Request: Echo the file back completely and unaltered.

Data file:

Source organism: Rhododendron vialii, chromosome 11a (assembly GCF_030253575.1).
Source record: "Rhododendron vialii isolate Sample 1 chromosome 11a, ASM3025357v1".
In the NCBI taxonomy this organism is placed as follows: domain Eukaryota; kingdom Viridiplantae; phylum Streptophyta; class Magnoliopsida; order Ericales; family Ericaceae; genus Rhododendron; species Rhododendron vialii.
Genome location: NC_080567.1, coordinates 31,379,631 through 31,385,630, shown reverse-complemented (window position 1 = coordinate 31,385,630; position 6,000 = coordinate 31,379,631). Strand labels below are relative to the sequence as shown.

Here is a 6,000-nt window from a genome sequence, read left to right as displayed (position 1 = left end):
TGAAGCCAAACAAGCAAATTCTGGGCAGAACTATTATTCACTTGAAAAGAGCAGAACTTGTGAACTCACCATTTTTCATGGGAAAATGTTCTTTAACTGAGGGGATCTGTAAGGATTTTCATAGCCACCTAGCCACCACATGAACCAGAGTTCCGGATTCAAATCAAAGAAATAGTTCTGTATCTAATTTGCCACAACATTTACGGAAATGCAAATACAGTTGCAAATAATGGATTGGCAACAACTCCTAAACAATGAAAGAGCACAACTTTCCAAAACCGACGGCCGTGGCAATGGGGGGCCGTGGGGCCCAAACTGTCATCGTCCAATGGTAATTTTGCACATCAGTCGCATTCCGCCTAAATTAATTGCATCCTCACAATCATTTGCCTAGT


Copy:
Source organism: Rhododendron vialii, chromosome 11a (assembly GCF_030253575.1).
Source record: "Rhododendron vialii isolate Sample 1 chromosome 11a, ASM3025357v1".
In the NCBI taxonomy this organism is placed as follows: domain Eukaryota; kingdom Viridiplantae; phylum Streptophyta; class Magnoliopsida; order Ericales; family Ericaceae; genus Rhododendron; species Rhododendron vialii.
Genome location: NC_080567.1, coordinates 31,379,631 through 31,385,630, shown reverse-complemented (window position 1 = coordinate 31,385,630; position 6,000 = coordinate 31,379,631). Strand labels below are relative to the sequence as shown.

Here is a 6,000-nt window from a genome sequence, read left to right as displayed (position 1 = left end):
TGAAGCCAAACAAGCAAATTCTGGGCAGAACTATTATTCACTTGAAAAGAGCAGAACTTGTGAACTCACCATTTTTCATGGGAAAATGTTCTTTAACTGAGGGGATCTGTAAGGATTTTCATAGCCACCTAGCCACCACATGAACCAGAGTTCCGGATTCAAATCAAAGAAATAGTTCTGTATCTAATTTGCCACAACATTTACGGAAATGCAAATACAGTTGCAAATAATGGATTGGCAACAACTCCTAAACAATGAAAGAGCACAACTTTCCAAAACCGACGGCCGTGGCAATGGGGGGCCGTGGGGCCCAAACTGTCATCGTCCAATGGTAATTTTGCACATCAGTCGCATTCCGCCTAAATTAATTGCATCCTCACAATCATTTGCCTAGT